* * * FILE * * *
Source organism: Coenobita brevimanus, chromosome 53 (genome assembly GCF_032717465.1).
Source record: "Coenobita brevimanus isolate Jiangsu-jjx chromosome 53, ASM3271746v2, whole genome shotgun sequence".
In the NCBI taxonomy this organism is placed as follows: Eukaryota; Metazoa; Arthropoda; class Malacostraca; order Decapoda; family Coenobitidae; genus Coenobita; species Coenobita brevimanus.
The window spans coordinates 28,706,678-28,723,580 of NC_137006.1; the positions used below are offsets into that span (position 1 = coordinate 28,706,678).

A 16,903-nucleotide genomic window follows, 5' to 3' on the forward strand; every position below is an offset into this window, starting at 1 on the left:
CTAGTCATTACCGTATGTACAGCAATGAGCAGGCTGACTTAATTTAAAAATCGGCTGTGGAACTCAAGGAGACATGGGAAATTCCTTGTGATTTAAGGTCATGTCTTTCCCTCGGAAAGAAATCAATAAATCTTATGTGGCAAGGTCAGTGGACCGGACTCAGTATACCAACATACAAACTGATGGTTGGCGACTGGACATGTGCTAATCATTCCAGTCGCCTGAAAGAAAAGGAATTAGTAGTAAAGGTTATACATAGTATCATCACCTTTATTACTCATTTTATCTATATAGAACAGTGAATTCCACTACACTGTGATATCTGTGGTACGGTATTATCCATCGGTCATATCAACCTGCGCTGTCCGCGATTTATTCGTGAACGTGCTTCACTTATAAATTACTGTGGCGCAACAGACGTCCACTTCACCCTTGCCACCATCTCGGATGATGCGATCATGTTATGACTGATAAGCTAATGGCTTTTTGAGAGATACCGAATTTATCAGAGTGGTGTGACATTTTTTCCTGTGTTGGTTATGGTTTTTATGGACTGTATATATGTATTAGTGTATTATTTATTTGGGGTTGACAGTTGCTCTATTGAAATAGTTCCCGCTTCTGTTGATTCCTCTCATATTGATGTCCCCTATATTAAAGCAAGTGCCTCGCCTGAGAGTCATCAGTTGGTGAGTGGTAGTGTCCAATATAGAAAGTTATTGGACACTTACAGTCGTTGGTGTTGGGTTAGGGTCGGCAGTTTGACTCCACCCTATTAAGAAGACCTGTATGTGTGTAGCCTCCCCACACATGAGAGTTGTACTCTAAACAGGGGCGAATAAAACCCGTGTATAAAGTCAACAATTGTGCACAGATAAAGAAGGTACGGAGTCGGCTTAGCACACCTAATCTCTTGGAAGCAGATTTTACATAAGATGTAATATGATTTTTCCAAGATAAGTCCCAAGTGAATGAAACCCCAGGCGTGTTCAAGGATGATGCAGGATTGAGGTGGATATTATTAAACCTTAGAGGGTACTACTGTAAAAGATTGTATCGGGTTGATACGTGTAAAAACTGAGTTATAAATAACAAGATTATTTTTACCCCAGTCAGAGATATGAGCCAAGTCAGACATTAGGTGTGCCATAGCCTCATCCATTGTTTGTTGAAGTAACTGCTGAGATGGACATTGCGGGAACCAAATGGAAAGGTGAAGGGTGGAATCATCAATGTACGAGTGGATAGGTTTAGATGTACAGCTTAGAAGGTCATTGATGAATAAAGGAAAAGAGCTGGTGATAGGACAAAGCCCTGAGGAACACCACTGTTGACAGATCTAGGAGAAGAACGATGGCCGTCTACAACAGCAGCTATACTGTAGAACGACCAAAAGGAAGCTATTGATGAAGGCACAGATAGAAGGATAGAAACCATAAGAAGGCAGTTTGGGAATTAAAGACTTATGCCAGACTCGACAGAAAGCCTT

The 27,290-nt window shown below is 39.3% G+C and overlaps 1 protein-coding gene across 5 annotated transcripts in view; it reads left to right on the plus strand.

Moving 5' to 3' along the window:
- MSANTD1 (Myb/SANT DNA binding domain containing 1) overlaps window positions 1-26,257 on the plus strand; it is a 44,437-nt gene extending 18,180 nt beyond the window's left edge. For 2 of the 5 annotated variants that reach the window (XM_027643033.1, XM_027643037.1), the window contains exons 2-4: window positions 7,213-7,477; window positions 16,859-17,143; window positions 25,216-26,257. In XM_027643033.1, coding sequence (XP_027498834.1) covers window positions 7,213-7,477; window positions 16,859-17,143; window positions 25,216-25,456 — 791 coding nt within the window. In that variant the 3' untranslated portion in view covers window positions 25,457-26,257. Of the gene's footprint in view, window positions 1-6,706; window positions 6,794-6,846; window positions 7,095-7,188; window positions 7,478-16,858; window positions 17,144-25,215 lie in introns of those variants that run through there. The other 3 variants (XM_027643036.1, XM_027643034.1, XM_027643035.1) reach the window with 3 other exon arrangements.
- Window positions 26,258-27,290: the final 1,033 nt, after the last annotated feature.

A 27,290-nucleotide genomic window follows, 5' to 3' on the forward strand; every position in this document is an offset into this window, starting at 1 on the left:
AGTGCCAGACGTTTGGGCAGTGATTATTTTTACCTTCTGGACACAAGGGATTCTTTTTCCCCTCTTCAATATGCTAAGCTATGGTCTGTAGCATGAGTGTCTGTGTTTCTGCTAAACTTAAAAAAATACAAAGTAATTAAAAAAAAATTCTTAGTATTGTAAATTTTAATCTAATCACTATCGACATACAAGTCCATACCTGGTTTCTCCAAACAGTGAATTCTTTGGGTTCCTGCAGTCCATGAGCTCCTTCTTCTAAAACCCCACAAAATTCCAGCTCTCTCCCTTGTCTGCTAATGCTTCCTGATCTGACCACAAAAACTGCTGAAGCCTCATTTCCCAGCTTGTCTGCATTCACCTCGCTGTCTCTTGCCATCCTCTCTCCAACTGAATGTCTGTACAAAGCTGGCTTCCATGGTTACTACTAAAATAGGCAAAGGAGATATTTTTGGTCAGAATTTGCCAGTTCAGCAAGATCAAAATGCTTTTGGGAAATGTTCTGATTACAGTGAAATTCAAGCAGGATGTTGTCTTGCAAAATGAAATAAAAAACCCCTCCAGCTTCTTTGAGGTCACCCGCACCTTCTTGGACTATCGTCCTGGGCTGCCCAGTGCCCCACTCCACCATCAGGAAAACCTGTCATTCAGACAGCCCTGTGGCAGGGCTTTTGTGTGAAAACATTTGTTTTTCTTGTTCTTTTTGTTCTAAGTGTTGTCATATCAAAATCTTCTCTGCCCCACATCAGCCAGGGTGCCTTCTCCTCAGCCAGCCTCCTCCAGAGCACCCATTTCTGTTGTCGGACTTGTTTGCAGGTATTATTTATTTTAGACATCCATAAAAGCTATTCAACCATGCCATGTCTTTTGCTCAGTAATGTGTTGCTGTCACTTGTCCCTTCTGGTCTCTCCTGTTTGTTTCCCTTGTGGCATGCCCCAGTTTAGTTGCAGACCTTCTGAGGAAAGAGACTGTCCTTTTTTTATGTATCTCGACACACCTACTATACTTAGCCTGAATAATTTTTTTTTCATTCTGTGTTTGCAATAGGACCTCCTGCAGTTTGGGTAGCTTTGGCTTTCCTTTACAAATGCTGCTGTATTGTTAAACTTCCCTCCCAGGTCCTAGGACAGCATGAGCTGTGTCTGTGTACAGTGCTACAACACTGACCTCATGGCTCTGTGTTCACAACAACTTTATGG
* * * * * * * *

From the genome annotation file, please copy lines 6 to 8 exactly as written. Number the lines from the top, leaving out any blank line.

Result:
CTAGTCATTACCGTATGTACAGCAATGAGCAGGCTGACTTAATTTAAAAATCGGCTGTGGAACTCAAGGAGACATGGGAAATTCCTTGTGATTTAAGGTCATGTCTTTCCCTCGGAAAGAAATCAATAAATCTTATGTGGCAAGGTCAGTGGACCGGACTCAGTATACCAACATACAAACTGATGGTTGGCGACTGGACATGTGCTAATCATTCCAGTCGCCTGAAAGAAAAGGAATTAGTAGTAAAGGTTATACATAGTATCATCACCTTTATTACTCATTTTATCTATATAGAACAGTGAATTCCACTACACTGTGATATCTGTGGTACGGTATTATCCATCGGTCATATCAACCTGCGCTGTCCGCGATTTATTCGTGAACGTGCTTCACTTATAAATTACTGTGGCGCAACAGACGTCCACTTCACCCTTGCCACCATCTCGGATGATGCGATCATGTTATGACTGATAAGCTAATGGCTTTTTGAGAGATACCGAATTTATCAGAGTGGTGTGACATTTTTTCCTGTGTTGGTTATGGTTTTTATGGACTGTATATATGTATTAGTGTATTATTTATTTGGGGTTGACAGTTGCTCTATTGAAATAGTTCCCGCTTCTGTTGATTCCTCTCATATTGATGTCCCCTATATTAAAGCAAGTGCCTCGCCTGAGAGTCATCAGTTGGTGAGTGGTAGTGTCCAATATAGAAAGTTATTGGACACTTACAGTCGTTGGTGTTGGGTTAGGGTCGGCAGTTTGACTCCACCCTATTAAGAAGACCTGTATGTGTGTAGCCTCCCCACACATGAGAGTTGTACTCTAAACAGGGGCGAATAAAACCCGTGTATAAAGTCAACAATTGTGCACAGATAAAGAAGGTACGGAGTCGGCTTAGCACACCTAATCTCTTGGAAGCAGATTTTACATAAGATGTAATATGATTTTTCCAAGATAAGTCCCAAGTGAATGAAACCCCAGGCGTGTTCAAGGATGATGCAGGATTGAGGTGGATATTATTAAACCTTAGAGGGTACTACTGTAAAAGATTGTATCGGGTTGATACGTGTAAAAACTGAGTTATAAATAACAAGATTATTTTTACCCCAGTCAGAGATATGAGCCAAGTCAGACATTAGGTGTGCCATAGCCTCATCCATTGTTTGTTGAAGTAACTGCTGAGATGGACATTGCGGGAACCAAATGGAAAGGTGAAGGGTGGAATCATCAATGTACGAGTGGATAGGTTTAGATGTACAGCTTAGAAGGTCATTGATGAATAAAGGAAAAGAGCTGGTGATAGGACAAAGCCCTGAGGAACACCACTGTTGACAGATCTAGGAGAAGAACGATGGCCGTCTACAACAGCAGCTATACTGTAGAACGACCAAAAGGAAGCTATTGATGAAGGCACAGATAGAAGGATAGAAACCATAAGAAGGCAGTTTGGGAATTAAAGACTTATGCCAGACTCGACAGAAAGCCTT

The 27,290-nt window shown below is 39.3% G+C and overlaps 1 protein-coding gene across 5 annotated transcripts in view; it reads left to right on the plus strand.

Moving 5' to 3' along the window: